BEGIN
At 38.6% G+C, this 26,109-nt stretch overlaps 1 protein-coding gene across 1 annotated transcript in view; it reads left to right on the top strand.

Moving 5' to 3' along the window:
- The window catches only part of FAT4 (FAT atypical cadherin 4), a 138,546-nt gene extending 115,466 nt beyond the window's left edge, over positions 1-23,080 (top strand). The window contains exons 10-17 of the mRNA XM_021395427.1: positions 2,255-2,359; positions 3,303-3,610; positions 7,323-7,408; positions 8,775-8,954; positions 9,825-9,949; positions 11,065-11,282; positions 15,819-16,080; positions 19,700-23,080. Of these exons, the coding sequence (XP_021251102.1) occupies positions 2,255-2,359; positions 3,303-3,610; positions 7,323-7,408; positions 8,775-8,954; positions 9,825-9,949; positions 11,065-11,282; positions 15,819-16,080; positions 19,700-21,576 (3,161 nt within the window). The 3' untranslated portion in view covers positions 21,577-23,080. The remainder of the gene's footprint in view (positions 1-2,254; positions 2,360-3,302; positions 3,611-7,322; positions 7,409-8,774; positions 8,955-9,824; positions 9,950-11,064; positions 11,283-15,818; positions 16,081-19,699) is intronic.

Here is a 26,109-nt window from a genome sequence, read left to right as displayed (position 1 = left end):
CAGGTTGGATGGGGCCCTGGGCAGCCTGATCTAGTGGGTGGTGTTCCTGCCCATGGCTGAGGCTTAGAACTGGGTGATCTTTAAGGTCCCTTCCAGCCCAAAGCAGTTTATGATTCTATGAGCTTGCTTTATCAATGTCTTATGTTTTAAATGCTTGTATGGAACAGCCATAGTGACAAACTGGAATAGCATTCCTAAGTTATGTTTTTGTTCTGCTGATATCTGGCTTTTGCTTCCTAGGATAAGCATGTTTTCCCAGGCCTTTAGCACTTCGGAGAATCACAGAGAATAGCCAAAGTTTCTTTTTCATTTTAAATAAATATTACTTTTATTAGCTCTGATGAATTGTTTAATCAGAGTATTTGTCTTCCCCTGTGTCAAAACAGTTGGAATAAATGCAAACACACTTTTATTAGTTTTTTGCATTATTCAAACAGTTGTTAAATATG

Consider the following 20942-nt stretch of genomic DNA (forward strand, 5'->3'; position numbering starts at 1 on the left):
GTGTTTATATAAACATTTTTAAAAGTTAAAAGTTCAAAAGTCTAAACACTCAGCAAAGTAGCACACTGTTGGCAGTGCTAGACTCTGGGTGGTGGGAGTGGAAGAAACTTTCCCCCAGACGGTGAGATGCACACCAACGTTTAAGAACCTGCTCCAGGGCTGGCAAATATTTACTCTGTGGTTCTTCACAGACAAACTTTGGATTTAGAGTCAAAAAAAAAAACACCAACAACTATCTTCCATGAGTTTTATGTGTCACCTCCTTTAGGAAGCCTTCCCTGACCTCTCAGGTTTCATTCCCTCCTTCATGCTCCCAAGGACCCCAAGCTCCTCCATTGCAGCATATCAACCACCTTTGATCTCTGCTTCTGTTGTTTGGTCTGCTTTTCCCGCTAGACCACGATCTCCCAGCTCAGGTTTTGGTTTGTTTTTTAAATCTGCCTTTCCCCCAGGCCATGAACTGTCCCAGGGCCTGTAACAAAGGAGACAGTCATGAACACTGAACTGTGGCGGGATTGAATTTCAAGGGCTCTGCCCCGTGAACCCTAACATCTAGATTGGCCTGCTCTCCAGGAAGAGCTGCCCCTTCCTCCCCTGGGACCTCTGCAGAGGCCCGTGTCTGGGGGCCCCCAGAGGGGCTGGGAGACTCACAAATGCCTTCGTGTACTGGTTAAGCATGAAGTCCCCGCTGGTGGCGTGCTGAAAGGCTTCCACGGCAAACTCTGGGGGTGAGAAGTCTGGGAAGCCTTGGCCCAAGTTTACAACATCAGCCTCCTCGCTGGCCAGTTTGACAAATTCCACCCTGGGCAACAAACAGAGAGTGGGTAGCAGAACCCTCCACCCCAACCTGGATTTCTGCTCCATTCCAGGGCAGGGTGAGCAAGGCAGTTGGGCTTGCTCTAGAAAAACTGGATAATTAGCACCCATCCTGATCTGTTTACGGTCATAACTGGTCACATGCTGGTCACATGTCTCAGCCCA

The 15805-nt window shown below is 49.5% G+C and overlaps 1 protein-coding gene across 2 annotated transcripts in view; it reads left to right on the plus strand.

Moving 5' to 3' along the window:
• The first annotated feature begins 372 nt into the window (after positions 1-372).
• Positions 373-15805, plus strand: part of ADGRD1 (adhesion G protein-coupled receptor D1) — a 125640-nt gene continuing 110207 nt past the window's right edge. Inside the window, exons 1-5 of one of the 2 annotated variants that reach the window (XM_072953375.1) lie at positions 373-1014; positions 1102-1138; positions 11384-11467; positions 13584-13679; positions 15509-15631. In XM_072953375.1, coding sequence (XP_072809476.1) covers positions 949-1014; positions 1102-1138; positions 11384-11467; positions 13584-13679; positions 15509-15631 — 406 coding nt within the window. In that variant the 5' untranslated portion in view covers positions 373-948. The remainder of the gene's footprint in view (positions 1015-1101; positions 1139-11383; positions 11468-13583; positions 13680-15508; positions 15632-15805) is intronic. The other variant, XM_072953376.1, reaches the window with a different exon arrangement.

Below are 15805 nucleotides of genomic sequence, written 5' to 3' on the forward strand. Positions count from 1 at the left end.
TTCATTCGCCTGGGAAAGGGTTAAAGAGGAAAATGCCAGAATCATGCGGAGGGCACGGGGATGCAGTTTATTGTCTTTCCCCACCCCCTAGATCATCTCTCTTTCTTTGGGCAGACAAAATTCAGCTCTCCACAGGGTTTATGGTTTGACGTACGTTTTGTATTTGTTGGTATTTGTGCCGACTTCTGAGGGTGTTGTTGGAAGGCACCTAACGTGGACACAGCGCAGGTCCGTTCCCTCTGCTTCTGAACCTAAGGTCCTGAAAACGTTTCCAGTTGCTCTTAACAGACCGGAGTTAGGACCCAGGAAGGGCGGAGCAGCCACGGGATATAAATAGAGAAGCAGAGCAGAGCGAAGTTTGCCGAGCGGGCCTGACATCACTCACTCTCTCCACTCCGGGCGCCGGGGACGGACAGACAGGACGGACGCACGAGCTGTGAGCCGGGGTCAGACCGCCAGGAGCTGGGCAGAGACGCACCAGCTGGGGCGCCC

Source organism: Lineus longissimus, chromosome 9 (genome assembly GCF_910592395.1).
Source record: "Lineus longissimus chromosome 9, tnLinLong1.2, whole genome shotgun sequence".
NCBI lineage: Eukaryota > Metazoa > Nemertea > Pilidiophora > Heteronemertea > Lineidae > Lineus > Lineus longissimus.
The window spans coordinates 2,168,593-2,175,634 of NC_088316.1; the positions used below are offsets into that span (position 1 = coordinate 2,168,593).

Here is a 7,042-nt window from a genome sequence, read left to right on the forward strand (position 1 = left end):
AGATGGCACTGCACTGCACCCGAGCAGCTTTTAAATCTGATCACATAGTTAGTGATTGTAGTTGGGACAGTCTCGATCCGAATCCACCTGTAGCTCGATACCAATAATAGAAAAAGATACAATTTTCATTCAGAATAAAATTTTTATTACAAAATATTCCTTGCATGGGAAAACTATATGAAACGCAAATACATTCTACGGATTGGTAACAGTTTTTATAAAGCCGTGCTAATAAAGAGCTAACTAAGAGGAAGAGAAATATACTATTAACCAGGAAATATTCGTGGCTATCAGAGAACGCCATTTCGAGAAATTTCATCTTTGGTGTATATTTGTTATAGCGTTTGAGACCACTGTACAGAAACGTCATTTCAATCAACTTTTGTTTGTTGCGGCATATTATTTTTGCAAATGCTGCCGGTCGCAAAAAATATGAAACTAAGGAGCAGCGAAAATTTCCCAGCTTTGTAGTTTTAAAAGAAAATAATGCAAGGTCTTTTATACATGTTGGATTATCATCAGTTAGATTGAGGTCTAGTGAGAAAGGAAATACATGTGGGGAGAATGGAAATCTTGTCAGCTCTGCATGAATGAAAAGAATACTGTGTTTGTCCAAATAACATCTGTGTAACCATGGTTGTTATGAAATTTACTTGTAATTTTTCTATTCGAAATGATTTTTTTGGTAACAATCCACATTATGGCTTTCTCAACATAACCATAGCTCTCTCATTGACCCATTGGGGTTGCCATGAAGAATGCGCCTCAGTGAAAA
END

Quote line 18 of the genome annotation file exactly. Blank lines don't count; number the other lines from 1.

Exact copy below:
Here is a 7,042-nt window from a genome sequence, read left to right on the forward strand (position 1 = left end):